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Juniors and seniors in high school who participate in CodeMontana this year will be able to receive college credit through Montana Tech, the company announced Thursday.

Launched last fall, CodeMontana is a company that allows middle and high school students across Montana to learn a computer programming curriculum for free through a 90-day online program.

“Our goal is to let students know there are good-paying jobs here in Montana for people with a computer science degree,” Greg Gianforte, one of the company’s co-founders, said.

The curriculum will still be offered for free, but anyone wishing to receive three college credits will need to pay a $148.74 tuition fee. Students receiving credit will be able to chat with a Montana Tech professor to address any questions, Gianforte said.

The computer science class is on the Montana University System course credit list, and students who attend college at any MUS campus will be able to transfer the credit from Montana Tech, Gianforte said.

Credit will be offered during both fall and spring semesters this year. The last day to register for course credit this fall will be Sept. 8.

“Students with aspirations to go into the Computer Science career field are an incredible asset to Montana and students who take advantage of CodeMontana’s coursework are a great addition to Montana’s Computer Science programs,” Montana Tech computer science department head Jeff Braun said in a statement.

In addition to credit, Montana Tech is offering a $4,000 scholarship to students who complete 100 percent of the CodeMontana curriculum. To qualify, the student must be entering into computer science or software engineering and have an ACT score of at least 24.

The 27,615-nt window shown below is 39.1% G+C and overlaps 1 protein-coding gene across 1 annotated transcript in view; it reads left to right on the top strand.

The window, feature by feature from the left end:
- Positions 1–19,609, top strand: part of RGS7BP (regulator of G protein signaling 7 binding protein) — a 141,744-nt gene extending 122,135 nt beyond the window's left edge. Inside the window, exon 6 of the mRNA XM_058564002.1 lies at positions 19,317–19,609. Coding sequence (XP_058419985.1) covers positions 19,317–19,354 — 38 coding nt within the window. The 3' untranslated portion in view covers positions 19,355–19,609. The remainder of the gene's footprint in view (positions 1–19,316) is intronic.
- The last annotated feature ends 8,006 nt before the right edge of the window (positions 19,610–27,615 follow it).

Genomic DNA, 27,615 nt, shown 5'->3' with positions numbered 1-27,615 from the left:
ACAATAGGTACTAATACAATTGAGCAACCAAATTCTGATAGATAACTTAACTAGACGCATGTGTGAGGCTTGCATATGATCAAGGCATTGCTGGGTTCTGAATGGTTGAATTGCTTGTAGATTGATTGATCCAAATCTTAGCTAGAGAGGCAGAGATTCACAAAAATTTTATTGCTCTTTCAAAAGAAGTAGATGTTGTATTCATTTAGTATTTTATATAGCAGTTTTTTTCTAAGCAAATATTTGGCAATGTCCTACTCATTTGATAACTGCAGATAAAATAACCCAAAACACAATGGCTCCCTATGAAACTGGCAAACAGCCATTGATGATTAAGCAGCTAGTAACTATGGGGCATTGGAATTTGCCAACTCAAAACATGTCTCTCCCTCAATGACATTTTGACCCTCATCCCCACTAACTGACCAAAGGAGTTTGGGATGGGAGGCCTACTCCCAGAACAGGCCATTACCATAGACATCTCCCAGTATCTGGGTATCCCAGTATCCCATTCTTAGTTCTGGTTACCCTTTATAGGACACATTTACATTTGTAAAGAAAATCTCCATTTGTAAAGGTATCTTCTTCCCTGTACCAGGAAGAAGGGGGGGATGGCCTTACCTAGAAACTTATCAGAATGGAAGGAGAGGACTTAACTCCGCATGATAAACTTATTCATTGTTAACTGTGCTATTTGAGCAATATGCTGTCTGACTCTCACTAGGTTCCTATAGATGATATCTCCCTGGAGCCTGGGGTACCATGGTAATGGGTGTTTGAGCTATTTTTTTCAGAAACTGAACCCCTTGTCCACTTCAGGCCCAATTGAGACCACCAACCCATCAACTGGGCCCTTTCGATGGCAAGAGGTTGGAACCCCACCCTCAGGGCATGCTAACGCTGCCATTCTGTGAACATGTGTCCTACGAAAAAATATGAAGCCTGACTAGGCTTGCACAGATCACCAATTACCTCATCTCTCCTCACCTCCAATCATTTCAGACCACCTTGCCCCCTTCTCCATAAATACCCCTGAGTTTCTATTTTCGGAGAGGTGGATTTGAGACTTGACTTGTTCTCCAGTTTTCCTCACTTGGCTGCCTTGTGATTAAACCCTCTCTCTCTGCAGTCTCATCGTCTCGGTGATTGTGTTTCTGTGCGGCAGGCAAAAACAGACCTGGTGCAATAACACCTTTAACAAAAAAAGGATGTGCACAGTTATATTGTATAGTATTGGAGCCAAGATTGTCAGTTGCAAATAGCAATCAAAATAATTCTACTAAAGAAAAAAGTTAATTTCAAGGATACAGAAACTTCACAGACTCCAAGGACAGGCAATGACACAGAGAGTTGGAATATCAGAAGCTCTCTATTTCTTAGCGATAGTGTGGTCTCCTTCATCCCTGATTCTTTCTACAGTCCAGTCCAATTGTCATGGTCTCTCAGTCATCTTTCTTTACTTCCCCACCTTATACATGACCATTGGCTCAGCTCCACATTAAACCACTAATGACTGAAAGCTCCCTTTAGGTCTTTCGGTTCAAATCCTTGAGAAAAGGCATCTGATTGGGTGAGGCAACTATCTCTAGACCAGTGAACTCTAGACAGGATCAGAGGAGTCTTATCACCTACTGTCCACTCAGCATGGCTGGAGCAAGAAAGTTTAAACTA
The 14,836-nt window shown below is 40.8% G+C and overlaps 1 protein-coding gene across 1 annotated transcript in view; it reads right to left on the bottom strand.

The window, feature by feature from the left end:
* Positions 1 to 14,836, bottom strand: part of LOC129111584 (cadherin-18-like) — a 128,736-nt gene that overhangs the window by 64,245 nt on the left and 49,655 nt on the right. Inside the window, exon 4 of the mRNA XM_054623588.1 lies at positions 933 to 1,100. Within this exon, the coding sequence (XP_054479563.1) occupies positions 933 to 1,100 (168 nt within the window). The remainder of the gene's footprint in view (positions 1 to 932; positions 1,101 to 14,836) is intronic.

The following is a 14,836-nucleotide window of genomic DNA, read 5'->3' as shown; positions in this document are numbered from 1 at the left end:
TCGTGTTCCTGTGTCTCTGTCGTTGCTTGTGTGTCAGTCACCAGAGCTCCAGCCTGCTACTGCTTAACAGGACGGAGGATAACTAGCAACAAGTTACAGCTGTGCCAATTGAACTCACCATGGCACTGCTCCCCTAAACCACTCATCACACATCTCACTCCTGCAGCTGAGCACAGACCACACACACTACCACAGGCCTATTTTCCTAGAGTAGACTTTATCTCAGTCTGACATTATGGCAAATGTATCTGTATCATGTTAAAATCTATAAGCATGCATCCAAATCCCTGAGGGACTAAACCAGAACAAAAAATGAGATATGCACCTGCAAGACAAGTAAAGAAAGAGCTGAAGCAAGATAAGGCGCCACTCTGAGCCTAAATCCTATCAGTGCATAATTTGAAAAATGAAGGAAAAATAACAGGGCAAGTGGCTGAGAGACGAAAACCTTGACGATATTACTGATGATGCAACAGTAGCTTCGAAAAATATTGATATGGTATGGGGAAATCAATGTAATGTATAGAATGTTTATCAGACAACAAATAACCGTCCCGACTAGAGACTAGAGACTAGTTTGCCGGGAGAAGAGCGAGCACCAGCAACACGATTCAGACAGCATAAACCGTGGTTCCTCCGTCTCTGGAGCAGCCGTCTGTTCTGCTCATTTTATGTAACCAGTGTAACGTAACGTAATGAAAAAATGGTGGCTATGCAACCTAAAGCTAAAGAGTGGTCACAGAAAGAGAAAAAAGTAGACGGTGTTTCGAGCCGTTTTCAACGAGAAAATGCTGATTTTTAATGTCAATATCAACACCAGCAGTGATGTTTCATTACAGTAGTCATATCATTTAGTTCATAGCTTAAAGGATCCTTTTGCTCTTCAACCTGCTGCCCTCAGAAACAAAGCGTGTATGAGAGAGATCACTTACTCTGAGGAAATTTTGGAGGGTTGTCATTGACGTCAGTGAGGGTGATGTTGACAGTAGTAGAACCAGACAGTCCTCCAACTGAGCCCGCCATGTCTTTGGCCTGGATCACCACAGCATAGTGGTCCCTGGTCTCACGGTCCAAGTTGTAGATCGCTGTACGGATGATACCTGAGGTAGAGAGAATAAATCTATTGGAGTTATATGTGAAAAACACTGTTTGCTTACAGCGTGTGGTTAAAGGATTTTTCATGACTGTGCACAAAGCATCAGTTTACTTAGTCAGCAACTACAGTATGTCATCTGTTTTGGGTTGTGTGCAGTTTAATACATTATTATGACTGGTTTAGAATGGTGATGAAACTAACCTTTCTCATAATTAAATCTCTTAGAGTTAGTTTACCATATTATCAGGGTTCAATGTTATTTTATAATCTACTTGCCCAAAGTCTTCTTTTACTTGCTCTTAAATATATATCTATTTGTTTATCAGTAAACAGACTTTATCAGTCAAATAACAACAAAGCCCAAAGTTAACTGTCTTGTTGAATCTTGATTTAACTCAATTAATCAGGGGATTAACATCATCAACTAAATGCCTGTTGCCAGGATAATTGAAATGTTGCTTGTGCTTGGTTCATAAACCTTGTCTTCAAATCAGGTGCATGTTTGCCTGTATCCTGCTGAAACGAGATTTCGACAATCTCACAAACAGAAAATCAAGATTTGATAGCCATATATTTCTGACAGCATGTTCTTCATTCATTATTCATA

In its first year, 1,200 high school students participated in CodeMontana.

“It was sort of like giving a glass of water to a thirsty man in the desert,” Gianforte said.

Gianforte said he and co-founder Rob Irizarry started CodeMontana after noticing a need for computer science degrees in Montana. According to Gianforte, only a few Montana high schools offer computer science classes, so they found and paid for curriculum online in order to offer it to students for free.

Gianforte said the curriculum is like giving students a superpower, because “this allows them to actually create technology.”

Montana Tech saw three times the number of students enroll in computer science courses for this fall, and Montana State University Dean of Engineering Brett Gunnink said he frequently hears from prospective students who have participated in CodeMontana.

CodeMontana has a goal of enrolling 5,000 students in its program this year. To learn more or to register a student for the curriculum, visit

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